"Bisexuality in women is so common that it's almost expected as the default in most lifestyle couples. However, there is a huge amount of biphobia when it comes to men. Most couples make a point of saying the man is 100-percent straight, some will turn down anything where the man is listed as any form of bisexual, bi-curious, or even bi-comfortable, and some will even refuse to get together with anyone who has played with a bisexual man, regardless of whether any male-to-male sex happened. So you have people in the lifestyle who are already leading a secret life, and then another secret life within that."


God forbid there's a bisexual swinging secret agent in that mix anywhere -- their heads would explode.

 

 


#1. Swinger Relationships Are Not Inherently Dysfunctional



When relationships stop working, there's often enormous pressure to "fix" whatever's gone wrong. Some people try to do that by opening up their relationship. In Tom's experience, that's generally a disastrous decision: "We met one couple that seemed very nice and stable at first, but as we got to know them, we started to see signs that they were having problems. Sure enough, I found out in a conversation with her that they were going through some very rough times, and she was hoping that swinging would help keep them together. It seemed obvious to me that it was having the exact opposite effect and causing more strain on their relationship. I guess in some ways, it's like people who think that having a baby will help fix a broken marriage. It might distract you from the problems in the short term, but in the end it will just compound them."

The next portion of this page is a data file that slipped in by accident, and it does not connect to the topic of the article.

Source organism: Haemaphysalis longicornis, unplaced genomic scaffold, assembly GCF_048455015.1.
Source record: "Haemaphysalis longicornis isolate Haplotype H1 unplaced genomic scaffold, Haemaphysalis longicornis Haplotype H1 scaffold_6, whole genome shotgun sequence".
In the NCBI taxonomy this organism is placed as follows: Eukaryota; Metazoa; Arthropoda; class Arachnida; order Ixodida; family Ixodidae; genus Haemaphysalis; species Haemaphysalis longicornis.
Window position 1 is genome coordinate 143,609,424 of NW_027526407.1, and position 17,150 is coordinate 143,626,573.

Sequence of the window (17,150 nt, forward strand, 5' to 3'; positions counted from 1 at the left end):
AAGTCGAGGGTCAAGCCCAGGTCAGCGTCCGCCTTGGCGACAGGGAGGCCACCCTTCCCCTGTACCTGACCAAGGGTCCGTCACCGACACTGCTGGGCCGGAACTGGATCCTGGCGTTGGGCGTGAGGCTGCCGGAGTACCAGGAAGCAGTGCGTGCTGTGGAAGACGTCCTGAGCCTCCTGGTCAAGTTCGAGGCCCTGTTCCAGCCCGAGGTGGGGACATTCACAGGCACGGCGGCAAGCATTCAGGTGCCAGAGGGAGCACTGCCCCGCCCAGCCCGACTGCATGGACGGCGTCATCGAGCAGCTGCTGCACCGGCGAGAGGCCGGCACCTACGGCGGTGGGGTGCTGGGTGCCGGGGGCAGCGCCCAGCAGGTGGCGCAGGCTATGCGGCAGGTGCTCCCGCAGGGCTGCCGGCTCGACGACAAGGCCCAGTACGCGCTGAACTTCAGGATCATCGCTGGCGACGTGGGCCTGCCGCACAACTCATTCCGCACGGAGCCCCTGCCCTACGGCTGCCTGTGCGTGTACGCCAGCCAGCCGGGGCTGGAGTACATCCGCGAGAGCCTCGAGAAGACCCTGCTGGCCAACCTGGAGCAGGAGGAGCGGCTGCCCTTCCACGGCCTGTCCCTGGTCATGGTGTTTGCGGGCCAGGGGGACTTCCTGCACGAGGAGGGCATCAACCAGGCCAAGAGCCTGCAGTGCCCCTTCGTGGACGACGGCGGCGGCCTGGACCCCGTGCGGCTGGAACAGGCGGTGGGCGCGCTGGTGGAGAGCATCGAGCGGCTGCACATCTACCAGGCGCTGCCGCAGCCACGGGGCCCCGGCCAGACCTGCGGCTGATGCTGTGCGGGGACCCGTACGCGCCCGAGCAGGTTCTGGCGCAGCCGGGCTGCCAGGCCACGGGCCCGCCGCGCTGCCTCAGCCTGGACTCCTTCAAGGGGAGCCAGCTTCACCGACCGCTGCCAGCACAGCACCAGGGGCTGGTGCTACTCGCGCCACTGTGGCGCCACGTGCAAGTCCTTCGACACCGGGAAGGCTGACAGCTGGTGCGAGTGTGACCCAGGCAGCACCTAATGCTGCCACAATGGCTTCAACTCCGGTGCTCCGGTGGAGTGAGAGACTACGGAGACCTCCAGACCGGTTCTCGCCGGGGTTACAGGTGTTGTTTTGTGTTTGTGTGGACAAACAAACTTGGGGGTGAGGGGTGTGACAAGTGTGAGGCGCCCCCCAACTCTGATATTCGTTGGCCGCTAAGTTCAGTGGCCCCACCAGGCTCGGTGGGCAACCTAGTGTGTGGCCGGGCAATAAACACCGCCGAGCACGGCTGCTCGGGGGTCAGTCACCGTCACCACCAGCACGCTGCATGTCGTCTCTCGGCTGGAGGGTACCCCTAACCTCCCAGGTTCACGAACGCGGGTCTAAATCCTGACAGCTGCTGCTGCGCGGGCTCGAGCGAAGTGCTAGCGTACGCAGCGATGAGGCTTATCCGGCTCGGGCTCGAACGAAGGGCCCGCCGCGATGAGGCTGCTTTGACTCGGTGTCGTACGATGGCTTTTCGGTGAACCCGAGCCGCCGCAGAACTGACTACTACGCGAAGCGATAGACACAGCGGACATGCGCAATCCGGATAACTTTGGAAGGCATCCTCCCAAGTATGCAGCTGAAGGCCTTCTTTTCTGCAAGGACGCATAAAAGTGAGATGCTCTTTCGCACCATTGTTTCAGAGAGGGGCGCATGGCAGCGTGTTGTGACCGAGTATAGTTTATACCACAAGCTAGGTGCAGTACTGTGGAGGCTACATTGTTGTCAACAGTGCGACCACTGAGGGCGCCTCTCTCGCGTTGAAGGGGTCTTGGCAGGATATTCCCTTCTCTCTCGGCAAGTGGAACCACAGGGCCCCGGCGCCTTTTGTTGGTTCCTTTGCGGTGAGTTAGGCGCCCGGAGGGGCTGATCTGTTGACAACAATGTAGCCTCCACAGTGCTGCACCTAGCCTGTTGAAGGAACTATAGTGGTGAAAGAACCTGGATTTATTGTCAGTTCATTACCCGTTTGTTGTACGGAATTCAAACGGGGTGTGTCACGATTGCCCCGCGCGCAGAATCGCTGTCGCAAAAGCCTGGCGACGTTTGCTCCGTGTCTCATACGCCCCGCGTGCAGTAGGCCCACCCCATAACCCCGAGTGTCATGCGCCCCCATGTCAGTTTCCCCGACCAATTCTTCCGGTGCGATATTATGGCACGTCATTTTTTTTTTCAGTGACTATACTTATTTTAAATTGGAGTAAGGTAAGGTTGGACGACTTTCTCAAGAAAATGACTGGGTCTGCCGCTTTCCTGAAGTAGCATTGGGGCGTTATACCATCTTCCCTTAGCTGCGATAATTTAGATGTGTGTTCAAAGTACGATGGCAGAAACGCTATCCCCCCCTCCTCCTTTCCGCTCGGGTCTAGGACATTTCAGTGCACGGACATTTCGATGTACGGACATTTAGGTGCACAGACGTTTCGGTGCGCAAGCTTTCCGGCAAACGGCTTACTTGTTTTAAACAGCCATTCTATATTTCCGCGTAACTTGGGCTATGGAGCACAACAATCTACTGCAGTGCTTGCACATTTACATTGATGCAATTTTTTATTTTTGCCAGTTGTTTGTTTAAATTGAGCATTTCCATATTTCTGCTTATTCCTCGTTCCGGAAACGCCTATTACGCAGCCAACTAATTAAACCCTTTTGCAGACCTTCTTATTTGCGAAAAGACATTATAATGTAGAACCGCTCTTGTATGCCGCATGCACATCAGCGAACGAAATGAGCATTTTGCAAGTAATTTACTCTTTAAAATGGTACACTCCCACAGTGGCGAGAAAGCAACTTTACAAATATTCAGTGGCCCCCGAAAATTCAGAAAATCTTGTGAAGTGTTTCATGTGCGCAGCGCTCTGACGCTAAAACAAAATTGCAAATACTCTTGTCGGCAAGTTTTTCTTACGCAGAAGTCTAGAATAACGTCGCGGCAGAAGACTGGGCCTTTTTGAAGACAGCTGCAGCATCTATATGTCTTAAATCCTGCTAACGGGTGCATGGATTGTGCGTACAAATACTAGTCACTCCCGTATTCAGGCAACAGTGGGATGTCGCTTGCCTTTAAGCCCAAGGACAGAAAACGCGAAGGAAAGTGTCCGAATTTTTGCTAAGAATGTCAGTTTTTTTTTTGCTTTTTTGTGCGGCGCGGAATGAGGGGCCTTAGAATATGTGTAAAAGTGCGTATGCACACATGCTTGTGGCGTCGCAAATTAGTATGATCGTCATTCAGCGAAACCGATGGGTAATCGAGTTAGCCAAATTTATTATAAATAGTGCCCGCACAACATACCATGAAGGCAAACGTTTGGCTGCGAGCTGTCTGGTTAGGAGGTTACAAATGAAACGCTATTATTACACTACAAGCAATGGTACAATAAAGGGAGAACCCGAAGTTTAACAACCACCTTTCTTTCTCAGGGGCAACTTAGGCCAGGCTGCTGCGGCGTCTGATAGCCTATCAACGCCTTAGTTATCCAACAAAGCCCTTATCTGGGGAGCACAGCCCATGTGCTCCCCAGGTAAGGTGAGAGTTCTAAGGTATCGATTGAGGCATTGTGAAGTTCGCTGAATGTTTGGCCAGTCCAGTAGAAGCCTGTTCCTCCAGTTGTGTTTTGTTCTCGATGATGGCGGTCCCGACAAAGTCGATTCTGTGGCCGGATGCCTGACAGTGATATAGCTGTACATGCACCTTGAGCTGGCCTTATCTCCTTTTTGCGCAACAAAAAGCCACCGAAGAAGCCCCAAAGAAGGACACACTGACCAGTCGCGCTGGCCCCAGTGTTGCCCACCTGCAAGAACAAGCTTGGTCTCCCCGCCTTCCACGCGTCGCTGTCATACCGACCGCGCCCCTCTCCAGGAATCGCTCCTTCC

The night is young! Kasidie.com

 

But the fact that swinging won't save a doomed relationship doesn't mean it makes for a doomed relationship. One study of more than a thousand swingers found that the vast majority reported that swinging made them happier with their relationships. The key is that they weren't unhappy with their relationships before. People who swing, like people in open relationships, tend to be better at communicating than the norm. And good communication will do more to strengthen your relationship than a dozen key parties. Tom and his wife didn't get into swinging because their relationship needed a Band-Aid: "We got into this looking to spice up our sex life with something that we couldn't get from each other alone. We have a very strong marriage and always agree that our relationship comes first."

 

It's almost like who and how you bone doesn't necessarily dictate who and how you love.

 

Robert Evans runs the Cracked personal experience team, and he has a damn Twitter.